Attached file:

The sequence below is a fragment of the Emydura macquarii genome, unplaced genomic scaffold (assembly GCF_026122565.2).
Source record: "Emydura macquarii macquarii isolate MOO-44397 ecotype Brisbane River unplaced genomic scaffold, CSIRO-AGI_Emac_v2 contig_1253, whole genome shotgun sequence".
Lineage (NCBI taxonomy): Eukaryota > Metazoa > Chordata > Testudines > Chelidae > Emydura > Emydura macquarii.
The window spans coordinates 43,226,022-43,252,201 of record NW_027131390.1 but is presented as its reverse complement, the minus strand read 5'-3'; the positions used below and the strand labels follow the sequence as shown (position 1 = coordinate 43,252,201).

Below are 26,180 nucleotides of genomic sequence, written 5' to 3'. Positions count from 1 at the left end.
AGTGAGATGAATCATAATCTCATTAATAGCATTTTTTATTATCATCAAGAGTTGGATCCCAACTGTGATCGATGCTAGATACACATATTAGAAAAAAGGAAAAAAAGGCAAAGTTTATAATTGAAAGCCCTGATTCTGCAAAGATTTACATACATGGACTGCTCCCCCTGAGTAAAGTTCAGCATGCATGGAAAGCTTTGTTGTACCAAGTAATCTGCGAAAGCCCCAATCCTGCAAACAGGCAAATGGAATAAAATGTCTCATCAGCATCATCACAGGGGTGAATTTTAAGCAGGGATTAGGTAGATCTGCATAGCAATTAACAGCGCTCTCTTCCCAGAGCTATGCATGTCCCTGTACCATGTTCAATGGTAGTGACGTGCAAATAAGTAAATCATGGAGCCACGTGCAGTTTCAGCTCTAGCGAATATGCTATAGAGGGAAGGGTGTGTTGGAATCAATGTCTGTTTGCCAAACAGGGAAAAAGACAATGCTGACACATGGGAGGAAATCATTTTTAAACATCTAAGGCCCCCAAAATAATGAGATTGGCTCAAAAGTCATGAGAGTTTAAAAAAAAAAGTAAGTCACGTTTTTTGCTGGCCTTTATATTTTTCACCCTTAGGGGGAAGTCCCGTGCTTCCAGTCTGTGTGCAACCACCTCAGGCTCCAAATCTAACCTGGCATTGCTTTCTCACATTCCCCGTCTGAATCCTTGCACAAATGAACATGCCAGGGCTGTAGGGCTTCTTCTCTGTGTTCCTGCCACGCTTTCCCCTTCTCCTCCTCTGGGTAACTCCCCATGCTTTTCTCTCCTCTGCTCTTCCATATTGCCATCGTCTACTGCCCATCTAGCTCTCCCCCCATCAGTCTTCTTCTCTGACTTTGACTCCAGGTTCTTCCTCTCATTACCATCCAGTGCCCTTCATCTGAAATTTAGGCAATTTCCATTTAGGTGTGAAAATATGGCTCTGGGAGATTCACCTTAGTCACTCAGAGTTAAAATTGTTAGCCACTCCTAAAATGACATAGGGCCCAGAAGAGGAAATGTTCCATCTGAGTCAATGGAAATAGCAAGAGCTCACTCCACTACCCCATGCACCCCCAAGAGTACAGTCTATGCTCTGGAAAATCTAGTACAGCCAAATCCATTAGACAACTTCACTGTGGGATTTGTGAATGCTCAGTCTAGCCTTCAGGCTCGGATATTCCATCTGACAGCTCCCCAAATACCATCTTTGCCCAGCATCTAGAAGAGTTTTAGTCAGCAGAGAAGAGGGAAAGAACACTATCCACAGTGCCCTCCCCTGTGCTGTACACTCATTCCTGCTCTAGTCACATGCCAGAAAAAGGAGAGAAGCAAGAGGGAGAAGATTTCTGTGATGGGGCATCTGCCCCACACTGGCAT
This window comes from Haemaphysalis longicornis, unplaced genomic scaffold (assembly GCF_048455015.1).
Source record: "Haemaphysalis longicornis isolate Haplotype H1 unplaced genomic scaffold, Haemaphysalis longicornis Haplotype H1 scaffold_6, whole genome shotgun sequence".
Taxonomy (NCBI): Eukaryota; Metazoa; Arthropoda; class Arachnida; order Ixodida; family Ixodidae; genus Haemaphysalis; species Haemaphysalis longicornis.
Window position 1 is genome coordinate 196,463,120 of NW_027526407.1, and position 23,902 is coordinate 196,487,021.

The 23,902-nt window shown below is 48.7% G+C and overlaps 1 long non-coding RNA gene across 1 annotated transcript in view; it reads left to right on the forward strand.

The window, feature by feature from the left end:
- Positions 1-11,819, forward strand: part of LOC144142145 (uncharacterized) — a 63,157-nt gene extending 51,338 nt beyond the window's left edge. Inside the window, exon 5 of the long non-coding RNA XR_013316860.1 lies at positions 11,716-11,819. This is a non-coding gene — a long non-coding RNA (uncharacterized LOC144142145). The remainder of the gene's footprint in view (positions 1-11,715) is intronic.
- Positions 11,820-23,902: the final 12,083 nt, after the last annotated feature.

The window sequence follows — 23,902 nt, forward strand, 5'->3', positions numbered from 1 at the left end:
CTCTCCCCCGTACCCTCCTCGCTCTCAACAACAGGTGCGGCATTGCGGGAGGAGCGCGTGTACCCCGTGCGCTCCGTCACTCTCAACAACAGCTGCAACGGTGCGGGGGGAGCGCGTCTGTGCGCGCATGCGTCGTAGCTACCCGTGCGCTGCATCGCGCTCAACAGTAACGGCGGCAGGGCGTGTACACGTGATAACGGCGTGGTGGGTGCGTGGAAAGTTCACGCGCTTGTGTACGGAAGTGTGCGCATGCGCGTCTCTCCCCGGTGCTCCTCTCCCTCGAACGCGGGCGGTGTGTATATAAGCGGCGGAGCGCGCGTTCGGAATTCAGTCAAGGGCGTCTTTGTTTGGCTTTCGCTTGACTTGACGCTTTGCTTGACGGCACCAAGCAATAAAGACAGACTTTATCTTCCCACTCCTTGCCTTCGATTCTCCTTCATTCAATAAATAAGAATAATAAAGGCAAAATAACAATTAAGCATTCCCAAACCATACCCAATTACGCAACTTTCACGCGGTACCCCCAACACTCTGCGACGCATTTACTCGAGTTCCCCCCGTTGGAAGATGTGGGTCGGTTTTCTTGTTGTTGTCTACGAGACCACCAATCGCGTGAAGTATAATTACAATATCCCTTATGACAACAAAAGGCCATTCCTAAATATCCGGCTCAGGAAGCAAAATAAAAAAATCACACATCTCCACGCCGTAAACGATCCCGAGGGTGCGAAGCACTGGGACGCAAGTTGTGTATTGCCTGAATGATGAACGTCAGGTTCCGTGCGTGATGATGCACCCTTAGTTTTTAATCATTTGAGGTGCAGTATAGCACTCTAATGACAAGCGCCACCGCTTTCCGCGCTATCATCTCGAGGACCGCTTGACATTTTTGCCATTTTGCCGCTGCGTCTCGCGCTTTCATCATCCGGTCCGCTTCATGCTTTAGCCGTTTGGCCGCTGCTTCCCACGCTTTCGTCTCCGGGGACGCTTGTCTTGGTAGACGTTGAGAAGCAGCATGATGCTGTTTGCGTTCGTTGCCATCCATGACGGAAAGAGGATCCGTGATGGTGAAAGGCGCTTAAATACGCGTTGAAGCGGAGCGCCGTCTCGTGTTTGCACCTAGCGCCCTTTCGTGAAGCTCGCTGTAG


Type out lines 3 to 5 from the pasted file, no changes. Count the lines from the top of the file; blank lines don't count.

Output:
Lineage (NCBI taxonomy): Eukaryota > Metazoa > Chordata > Testudines > Chelidae > Emydura > Emydura macquarii.
The window spans coordinates 43,226,022-43,252,201 of record NW_027131390.1 but is presented as its reverse complement, the minus strand read 5'-3'; the positions used below and the strand labels follow the sequence as shown (position 1 = coordinate 43,252,201).

Below are 26,180 nucleotides of genomic sequence, written 5' to 3'. Positions count from 1 at the left end.